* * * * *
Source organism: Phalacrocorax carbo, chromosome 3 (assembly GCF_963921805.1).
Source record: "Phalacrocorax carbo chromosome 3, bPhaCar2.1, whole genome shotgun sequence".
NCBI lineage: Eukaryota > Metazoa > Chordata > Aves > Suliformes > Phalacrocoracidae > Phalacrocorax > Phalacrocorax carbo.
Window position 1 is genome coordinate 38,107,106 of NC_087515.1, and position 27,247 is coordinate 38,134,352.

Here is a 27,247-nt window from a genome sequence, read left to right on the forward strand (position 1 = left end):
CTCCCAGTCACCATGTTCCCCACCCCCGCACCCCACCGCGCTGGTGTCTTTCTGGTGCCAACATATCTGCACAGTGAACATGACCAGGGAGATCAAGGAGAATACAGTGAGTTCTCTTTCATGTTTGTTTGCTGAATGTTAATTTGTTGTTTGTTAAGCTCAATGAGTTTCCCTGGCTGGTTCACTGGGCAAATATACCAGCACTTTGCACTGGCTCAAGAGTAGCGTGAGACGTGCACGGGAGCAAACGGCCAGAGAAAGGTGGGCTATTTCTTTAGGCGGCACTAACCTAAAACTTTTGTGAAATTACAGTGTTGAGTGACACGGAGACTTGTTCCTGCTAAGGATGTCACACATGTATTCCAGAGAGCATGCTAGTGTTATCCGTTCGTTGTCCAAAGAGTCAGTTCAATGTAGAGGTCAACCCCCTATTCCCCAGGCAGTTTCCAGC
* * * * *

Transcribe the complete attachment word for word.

Source organism: Phalacrocorax carbo, chromosome 3 (assembly GCF_963921805.1).
Source record: "Phalacrocorax carbo chromosome 3, bPhaCar2.1, whole genome shotgun sequence".
NCBI lineage: Eukaryota > Metazoa > Chordata > Aves > Suliformes > Phalacrocoracidae > Phalacrocorax > Phalacrocorax carbo.
Window position 1 is genome coordinate 38,107,106 of NC_087515.1, and position 27,247 is coordinate 38,134,352.

Here is a 27,247-nt window from a genome sequence, read left to right on the forward strand (position 1 = left end):
CTCCCAGTCACCATGTTCCCCACCCCCGCACCCCACCGCGCTGGTGTCTTTCTGGTGCCAACATATCTGCACAGTGAACATGACCAGGGAGATCAAGGAGAATACAGTGAGTTCTCTTTCATGTTTGTTTGCTGAATGTTAATTTGTTGTTTGTTAAGCTCAATGAGTTTCCCTGGCTGGTTCACTGGGCAAATATACCAGCACTTTGCACTGGCTCAAGAGTAGCGTGAGACGTGCACGGGAGCAAACGGCCAGAGAAAGGTGGGCTATTTCTTTAGGCGGCACTAACCTAAAACTTTTGTGAAATTACAGTGTTGAGTGACACGGAGACTTGTTCCTGCTAAGGATGTCACACATGTATTCCAGAGAGCATGCTAGTGTTATCCGTTCGTTGTCCAAAGAGTCAGTTCAATGTAGAGGTCAACCCCCTATTCCCCAGGCAGTTTCCAGC